Be CandidWhen I speak with a recruiter who is unwilling to share information about the client for fear they will be circumvented or will not provide a general range for the salary/rate, it says to me that they do not trust their own value and consider the candidate an adversary.
Experienced recruiters bring more to the table than a job description. They, or someone they work with, have a relationship with the client company and a reputation of bringing them solid candidates. A resume presented by such a recruiter may be given more credibility and often goes to the top of the interview list.
In my experience, providing a general range of possible compensation for a position is a win-win. It gives a potential candidate the information they need to decide if the opportunity is worth pursuing and keeps from wasting anyone's time.
Avoid Random Referral SolicitationI can't count how many times some random recruiter has asked me to help them expand their network by recommending them to my colleagues or, even worse, asked for me to give them contact information for possible candidates. There is a short list of recruiters which I provide when someone I know is looking for a gig and these are people who I've known for years and have a solid reputation for taking care of their candidates. It baffles me that someone would expect me to recommend them when I cannot vouch for their character and abilities.
That said, I encourage recruiters to email me job openings that fit my niche as I may come across someone who would be a good fit. While I appreciate having these on hand in case a colleague expresses a need, I do not actively seek candidates for these positions unless there is significant motivation for me to do so. Motivation comes in many forms, but the most straightforward is a referral fee. If a recruiter who I do not have a relationship with expects someone else to spend time and energy helping them fill a position, they should expect to offer compensation in the same way that I would share part of my billable rate should I need help from another software developer who is not getting paid for the work.
Get InvolvedHaving served as Treasurer, Vice President, President and now Board Member for the Nashville .NET User Group, I often encourage others to drop by and find a way to participate in the community. It can be an important tool for software developers, but is absolutely vital for a recruiter.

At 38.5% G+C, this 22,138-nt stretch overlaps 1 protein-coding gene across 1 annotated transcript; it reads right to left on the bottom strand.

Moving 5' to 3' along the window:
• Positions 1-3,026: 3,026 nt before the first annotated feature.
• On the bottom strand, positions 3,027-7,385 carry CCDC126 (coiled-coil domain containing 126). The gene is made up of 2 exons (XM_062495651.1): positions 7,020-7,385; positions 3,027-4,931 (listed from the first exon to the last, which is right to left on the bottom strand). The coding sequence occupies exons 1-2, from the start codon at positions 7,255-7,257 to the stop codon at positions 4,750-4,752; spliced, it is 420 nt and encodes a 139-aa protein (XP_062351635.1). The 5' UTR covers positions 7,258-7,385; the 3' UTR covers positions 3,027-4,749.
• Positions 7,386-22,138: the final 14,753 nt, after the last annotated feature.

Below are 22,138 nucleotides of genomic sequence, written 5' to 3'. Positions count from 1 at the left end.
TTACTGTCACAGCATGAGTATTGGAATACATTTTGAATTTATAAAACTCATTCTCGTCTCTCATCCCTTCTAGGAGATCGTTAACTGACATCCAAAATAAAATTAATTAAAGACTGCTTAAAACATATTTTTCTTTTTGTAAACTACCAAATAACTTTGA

Imagine taking all the juiciest most healthy fish in a lake and putting them in a swimming pool. Wouldn't that be a great opportunity for a fisherman to make a great catch? User group meetings are where the best and brightest gather and recruiters are welcome at most of them, so long as they respect the meeting and are not overbearing. Even if the recruiter doesn't speak to anyone about opportunities during the meeting, they have a connection to reference next time they call.
Attending community events is not just about networking. The bulk of a technical presentation might be over a recruiter's head, but over time they can pick up meaning behind the buzz words and witness individual and group reactions. Understanding these reactions can help identify the right candidates for a position and what motivations particular candidates might respond to.
There's a wealth of non-technical education that takes place as well. By watching how people interact one can learn quickly who people in the community respect and how they interact. Seeing how someone interacts with their peers can be a great indicator for how they might fit into a team.
Chances are, any recruiters who are taking the time to read this article are already on the right path. Hopefully these tips will help provide direction to someone I will, one day, have the pleasure of working with.
If you have any additional tips or thoughts on this topic, please feel free to leave a comment below.